We had a bit of trouble finding the obscure "trailhead" for Spanish Creek. After going too far, turning around, and coming back, and turning around again, we finally located Spanish Creek at around 5:45 PM (it is just after the Ashram and just before the Zen Meditation Center). There was a pullout plenty wide enough to park in. A local out walking his dogs stopped and informed us that in just a few weeks, it was likely that the Spanish Creek trailhead will be closed to hikers and that the sheriff would be given authority to tow cars. The Spanish Creek approach passes through private property and apparently the property owners don't like hikers passing through their land. The Cottonwood Creek Trailhead, just a couple miles further south has apparently also been closed. Willow Creek Trailhead is now the only official trailhead access from the west side of the Crestone Group.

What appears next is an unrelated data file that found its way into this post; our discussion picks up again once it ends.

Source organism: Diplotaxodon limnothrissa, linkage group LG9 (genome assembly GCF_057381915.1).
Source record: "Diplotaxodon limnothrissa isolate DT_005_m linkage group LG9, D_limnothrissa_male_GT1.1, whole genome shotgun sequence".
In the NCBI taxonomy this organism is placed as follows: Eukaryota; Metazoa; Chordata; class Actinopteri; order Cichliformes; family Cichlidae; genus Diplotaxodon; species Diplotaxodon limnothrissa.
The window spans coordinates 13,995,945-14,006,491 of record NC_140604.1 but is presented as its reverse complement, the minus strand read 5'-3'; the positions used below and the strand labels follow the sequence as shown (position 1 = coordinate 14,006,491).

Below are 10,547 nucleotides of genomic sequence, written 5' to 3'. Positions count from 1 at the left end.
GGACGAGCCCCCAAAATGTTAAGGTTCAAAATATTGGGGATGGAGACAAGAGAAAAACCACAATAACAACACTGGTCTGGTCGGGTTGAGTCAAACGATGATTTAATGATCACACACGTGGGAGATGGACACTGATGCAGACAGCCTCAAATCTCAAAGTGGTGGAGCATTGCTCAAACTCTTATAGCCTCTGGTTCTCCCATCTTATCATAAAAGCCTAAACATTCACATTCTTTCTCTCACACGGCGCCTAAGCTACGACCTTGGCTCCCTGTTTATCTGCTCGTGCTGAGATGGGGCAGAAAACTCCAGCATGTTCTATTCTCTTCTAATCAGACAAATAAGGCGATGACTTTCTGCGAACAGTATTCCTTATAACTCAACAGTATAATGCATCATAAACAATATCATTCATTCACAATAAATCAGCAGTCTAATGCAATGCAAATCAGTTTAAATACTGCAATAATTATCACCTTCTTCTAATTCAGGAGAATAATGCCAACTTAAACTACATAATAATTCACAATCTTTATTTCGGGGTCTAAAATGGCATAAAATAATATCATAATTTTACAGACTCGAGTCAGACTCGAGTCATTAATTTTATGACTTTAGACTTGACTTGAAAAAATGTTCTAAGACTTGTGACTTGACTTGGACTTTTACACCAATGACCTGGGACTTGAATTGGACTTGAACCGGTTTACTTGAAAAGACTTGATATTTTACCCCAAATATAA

After packing and repacking our packs, we finally settled on the essentials that we would need. The weather forecast for the next day (Friday, May 25) was sounding iffy, so we decided to take two night's worth of food in case we needed to stay up there an extra day. This turned out to be a wise move. All of our packs were heavy, but mine was probably the heaviest, at about 50+ pounds. My pack is a 6000 cubic inch expedition pack (L) which weighs 6 pounds itself with all the side and back pockets. Because my pack is so large, I had to carry another backpack to use for the actual climb of the peak! Eric's pack (R) was much smaller, but was very dense - he was carrying the rope and the "tent" (a very lightweight, but spacious tarp shelter).